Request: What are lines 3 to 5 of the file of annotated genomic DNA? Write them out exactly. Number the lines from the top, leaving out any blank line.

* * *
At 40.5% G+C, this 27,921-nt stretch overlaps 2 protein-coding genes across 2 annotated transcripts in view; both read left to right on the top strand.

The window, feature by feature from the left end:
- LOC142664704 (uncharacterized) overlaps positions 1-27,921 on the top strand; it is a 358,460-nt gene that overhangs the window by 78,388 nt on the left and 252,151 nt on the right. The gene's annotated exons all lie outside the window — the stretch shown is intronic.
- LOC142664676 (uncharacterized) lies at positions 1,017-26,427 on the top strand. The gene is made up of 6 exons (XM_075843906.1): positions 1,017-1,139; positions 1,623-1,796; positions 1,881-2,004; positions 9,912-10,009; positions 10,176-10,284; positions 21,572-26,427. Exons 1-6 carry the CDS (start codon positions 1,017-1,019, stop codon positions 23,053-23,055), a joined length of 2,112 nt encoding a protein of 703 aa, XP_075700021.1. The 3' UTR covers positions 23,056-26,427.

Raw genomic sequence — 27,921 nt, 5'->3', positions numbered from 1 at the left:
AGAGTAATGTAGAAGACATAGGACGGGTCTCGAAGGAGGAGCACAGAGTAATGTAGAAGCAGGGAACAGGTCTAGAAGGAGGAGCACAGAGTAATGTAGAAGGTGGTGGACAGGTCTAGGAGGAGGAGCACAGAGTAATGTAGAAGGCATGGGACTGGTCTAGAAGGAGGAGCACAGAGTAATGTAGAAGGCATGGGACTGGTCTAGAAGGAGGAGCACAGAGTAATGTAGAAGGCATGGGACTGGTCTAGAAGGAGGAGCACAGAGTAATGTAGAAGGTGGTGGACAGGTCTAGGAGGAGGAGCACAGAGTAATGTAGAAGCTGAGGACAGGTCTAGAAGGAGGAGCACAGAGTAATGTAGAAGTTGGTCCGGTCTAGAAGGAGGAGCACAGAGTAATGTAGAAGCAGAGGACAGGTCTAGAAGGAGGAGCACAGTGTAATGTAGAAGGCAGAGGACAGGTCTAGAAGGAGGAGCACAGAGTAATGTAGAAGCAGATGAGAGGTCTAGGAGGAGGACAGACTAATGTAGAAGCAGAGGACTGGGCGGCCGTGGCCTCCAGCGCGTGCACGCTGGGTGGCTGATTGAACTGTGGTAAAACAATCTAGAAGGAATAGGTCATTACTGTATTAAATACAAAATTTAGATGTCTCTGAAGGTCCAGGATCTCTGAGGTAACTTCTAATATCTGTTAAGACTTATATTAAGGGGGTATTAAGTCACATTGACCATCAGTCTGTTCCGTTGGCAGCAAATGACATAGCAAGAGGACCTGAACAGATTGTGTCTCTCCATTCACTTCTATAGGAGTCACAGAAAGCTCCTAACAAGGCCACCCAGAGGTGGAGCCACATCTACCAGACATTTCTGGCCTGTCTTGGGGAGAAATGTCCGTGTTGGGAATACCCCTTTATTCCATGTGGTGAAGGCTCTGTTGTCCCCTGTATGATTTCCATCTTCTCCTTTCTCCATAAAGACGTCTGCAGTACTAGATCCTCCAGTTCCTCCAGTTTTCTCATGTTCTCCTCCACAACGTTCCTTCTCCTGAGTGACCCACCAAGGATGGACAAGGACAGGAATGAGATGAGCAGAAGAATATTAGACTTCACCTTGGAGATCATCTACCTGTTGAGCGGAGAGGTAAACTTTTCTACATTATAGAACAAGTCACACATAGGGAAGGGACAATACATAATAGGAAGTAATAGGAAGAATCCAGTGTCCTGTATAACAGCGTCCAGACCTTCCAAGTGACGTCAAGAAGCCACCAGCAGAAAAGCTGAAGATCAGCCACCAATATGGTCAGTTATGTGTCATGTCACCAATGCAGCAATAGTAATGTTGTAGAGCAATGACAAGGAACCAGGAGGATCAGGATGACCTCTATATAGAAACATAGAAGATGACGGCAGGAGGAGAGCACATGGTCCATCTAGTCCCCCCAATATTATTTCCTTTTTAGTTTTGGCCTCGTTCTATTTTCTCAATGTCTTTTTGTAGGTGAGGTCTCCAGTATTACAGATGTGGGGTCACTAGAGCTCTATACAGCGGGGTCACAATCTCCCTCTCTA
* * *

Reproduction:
- LOC142664704 (uncharacterized) overlaps positions 1-27,921 on the top strand; it is a 358,460-nt gene that overhangs the window by 78,388 nt on the left and 252,151 nt on the right. The gene's annotated exons all lie outside the window — the stretch shown is intronic.
- LOC142664676 (uncharacterized) lies at positions 1,017-26,427 on the top strand. The gene is made up of 6 exons (XM_075843906.1): positions 1,017-1,139; positions 1,623-1,796; positions 1,881-2,004; positions 9,912-10,009; positions 10,176-10,284; positions 21,572-26,427. Exons 1-6 carry the CDS (start codon positions 1,017-1,019, stop codon positions 23,053-23,055), a joined length of 2,112 nt encoding a protein of 703 aa, XP_075700021.1. The 3' UTR covers positions 23,056-26,427.

Raw genomic sequence — 27,921 nt, 5'->3', positions numbered from 1 at the left: